Training a dog is all about building a solid relationship, and the ultimate dog-human relationship is one where a leash is no longer necessary. Having a trainer to help guide this process can speed things up and help ensure the best results. Finding a good trainer is a very personal thing, because they will be teaching you to teach your dog. You need someone who has a lot of experience, who will be a good fit for both of you. The following questions will help you find a good match:
How long have you been training dogs?
What’s the highest level of reliability that you consistently train dogs to?
What methods and tools do you use?
Do you offer classes or private lessons out in the real world?
What are the limitations that you see my dog possibly having based on breed and temperament?
How long do you expect it to take to reach my goals for my dog?
Have you been able to get dogs with histories of wildlife chasing to recall reliably off of wildlife? How?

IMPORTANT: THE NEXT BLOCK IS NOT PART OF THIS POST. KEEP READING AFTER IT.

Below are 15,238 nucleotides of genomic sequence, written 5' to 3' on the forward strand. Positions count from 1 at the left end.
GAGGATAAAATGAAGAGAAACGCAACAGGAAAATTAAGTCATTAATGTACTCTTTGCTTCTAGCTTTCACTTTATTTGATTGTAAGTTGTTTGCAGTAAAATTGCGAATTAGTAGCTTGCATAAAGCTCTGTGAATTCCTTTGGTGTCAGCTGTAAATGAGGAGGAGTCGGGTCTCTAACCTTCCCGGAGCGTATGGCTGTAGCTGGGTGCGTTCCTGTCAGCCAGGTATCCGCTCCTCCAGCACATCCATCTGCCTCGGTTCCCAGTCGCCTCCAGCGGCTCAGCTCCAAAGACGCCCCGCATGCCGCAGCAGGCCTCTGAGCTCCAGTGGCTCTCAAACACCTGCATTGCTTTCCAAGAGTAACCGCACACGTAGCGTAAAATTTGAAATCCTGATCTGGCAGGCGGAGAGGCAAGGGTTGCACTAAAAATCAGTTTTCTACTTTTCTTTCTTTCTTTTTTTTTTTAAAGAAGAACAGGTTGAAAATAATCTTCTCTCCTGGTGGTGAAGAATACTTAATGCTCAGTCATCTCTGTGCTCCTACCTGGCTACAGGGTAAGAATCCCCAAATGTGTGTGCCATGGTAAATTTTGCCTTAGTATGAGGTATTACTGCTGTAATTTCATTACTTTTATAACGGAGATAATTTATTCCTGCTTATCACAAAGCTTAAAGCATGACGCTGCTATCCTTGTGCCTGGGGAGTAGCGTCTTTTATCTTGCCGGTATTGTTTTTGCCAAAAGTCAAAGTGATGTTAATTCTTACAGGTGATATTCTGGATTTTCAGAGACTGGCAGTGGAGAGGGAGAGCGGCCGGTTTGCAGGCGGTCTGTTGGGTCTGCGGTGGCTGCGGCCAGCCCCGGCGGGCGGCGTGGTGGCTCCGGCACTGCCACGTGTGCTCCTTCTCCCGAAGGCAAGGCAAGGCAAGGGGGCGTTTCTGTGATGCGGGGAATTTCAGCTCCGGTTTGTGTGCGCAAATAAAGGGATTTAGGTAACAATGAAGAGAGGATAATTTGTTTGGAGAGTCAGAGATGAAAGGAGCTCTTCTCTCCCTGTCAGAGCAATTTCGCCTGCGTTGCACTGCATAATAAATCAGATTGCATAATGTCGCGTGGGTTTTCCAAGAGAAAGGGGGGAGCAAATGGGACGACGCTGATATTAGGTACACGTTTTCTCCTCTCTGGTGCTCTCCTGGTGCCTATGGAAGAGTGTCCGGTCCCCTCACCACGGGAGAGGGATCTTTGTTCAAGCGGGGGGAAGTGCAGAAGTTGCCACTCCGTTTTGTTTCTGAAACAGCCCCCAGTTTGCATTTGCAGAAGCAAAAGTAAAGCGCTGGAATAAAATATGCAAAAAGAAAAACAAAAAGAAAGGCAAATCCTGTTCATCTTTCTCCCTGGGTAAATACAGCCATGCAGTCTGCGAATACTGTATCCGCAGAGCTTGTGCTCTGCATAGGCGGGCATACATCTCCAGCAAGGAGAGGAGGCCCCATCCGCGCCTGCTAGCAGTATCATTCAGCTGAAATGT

What kinds of dogs have you personally owned, and can you hike off leash with them and recall them in any situation?
When your clients are not able to get their dogs to obey reliably off leash, why is that?
A good trainer can work with a variety of people and dogs, will give you honest feedback about your chance of meeting your goals, and will use a range of methods and tools to help you achieve those goals. You will find trainers who are committed to certain types of training, and trainers who are committed to the end goal before the means of getting there. It will be your job to sort through and find what feels best for you. Not every trainer is meant for every person or dog. If the first person doesn’t work out, try again!